BOSTON -- Early in 2016 praises were sung around the league that Xander Bogaerts was the best hitter in baseball.

Rightfully so. For a good portion of the season he led the league in both batting average and hits. But between Mookie Betts’ ascension and Bogaerts’ drop in average from .331 on 7/29 to .306 after Monday night’s game, he’s taken a back seat.

But the Red Sox shortstop’s month-long dry spell hasn’t been a straight decline. Although he was held hitless Monday, Bogaerts went 6-for-13 (.462) against Kansas City.

In fact, the 23-year-old doesn’t even consider the recent month of struggles the worst stretch of his career.

“2014 probably,” Bogaerts said, “yeah I had a terrible, terrible few months -- probably three months.”

That was of course the season a lot came into question surrounding the now All-Star shortstop, so he was pretty spot on. In 2014 Bogaerts went from hitting .304 through 5/31, to .248 by the end of June, .244 after his last game in July, all the way down to .224 by the last day of August.

Bogaerts would hit .313 that September and finish with a .240 average -- but more importantly, an appreciation of what he’d experienced.

“That definitely helped me become a better person, a better player -- and understanding from that and learning,” Bogaerts said.

From that experience, he gained a better understanding of the importance of maintaining a consistent day-to-day routine.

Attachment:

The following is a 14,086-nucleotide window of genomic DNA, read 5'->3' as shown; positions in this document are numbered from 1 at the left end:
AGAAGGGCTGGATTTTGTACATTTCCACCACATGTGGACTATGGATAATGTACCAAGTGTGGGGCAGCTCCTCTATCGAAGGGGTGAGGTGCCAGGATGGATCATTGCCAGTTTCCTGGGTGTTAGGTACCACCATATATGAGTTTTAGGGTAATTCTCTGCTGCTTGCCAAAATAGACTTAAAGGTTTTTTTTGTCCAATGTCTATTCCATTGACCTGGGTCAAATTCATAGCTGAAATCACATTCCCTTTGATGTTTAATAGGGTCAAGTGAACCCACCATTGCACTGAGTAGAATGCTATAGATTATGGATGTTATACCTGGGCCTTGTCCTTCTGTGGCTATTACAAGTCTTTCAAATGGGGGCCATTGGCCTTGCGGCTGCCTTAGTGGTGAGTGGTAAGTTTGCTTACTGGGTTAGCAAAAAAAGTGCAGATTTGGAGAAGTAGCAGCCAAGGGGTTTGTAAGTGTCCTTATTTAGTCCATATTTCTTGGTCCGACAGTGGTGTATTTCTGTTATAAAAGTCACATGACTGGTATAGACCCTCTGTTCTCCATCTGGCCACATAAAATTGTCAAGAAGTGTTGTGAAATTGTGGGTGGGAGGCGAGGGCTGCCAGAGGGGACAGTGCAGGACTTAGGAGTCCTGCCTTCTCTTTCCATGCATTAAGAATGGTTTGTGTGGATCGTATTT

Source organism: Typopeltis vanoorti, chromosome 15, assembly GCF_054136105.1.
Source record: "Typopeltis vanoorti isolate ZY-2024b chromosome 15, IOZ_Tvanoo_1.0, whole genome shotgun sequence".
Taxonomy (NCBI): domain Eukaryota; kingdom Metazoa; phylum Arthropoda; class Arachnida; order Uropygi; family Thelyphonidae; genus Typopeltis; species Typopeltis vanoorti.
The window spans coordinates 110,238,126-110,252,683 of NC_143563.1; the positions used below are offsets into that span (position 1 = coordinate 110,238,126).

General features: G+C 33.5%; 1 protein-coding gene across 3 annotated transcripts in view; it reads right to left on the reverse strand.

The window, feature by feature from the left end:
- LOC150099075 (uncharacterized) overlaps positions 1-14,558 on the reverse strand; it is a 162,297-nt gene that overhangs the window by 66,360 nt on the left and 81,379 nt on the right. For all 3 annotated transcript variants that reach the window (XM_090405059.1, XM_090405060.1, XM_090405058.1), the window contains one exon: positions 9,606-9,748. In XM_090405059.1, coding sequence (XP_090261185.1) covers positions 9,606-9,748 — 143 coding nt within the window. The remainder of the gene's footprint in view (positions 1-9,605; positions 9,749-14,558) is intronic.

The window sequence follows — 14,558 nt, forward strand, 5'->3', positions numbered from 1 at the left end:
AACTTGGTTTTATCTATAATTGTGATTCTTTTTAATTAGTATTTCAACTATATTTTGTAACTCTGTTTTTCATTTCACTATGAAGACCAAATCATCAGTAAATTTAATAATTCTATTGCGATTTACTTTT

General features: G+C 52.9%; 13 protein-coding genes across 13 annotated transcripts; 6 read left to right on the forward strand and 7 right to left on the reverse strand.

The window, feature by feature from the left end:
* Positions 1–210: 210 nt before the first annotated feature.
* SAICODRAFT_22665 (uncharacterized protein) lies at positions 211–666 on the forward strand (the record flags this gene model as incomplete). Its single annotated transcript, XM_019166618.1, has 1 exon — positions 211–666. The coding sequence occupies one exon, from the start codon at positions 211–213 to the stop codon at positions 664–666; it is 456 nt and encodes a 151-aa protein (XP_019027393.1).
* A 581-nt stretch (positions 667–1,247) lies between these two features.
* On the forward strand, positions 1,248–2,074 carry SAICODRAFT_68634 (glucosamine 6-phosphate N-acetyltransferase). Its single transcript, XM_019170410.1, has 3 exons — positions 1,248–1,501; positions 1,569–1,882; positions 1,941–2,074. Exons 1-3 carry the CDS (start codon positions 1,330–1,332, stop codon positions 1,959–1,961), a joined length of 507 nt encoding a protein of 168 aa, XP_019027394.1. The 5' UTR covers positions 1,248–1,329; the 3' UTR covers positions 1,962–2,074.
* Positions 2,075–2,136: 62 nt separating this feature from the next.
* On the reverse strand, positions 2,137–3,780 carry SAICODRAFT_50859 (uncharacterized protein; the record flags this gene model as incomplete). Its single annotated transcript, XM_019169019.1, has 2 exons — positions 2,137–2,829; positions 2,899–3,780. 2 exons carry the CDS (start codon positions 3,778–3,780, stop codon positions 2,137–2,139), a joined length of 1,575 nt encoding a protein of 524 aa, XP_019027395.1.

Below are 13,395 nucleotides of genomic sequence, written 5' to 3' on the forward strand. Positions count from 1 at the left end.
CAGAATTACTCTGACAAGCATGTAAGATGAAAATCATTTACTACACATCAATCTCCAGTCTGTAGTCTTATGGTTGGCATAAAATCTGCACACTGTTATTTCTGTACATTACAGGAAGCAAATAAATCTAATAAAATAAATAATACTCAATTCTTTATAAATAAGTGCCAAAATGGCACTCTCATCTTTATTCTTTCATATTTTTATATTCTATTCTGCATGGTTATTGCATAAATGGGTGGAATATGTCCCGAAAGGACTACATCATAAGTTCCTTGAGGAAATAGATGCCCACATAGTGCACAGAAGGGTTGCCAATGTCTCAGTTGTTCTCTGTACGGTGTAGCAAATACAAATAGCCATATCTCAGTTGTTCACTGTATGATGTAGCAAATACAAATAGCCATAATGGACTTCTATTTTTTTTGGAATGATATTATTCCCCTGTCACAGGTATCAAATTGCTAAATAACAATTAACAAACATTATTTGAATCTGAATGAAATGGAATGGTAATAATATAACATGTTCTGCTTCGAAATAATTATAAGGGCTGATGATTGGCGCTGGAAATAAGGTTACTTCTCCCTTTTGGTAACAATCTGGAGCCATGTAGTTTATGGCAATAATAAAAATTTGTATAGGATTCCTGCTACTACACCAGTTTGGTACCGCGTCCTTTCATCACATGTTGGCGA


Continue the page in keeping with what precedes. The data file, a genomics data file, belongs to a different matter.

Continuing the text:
“That has to stay the same,” Bogaerts said without question in his voice. “The league adjusted, they adjusted to me. It kind of took a longer time to adjust to them. They’ve just been pitching me so differently compared to other years.”

Bogaerts has had the point reinforced to him throughout, with Red Sox assistant hitting coach Victor Rodriguez serving as one voice of reinforcement.

“When you have a routine from the mental side, physical side, when you struggle that’s when you really need that,” Rodriguez said. “He’s been so good with his daily preparation, it doesn’t matter the result of the game. He can always go to something that feels comfortable.”

“He’s been so comfortable and confident with his daily routine and preparation that it allows him -- when he doesn’t get the results he wants in the game -- to have some peace knowing that the next day, we’re going to go back to doing that again.”

It’s clear Bogaerts needs to maintain his daily routine to help work through slumps -- and maintain hot streaks -- but Rodriguez made it clear, consistent preparation from a hitter doesn’t magically cure every problem.

“That doesn’t mean that because you stick with the routine you’re going to have results,” Rodriguez said. “What it means is, [because] you know and believe in that routine that you know you’re going to get out of it.”

Which means in addition to sticking to his normal routine, Bogaerts also had to identify flaws elsewhere in order work through his problems. He came to realize the problem was more mechanically based than mental -- given he’d done everything to address that.

“They pitched me differently, and some stuff I wanted to do with the ball I couldn’t do,” Bogaerts said. “I just continued doing it until I had to make the adjustment back.”

Bogaerts isn’t fully out of the dark, but he’s taken steps in the right direction of late -- and is nowhere near the skid he experienced in 2014. He and Rodriguez fully believe the All-Star’s ability to maintain a clear mind will carry him through whatever troubles he’s presented with the rest of the way.

“The more stuff you have in you’re head is probably not going to help your chances,” Bogaerts explained, “so have a clear mind -- but also have the trust in your swing that you’re going to put a good swing on [the pitch] regardless of whatever the count is.”

Nick Friar can be followed on Twitter @ngfriar.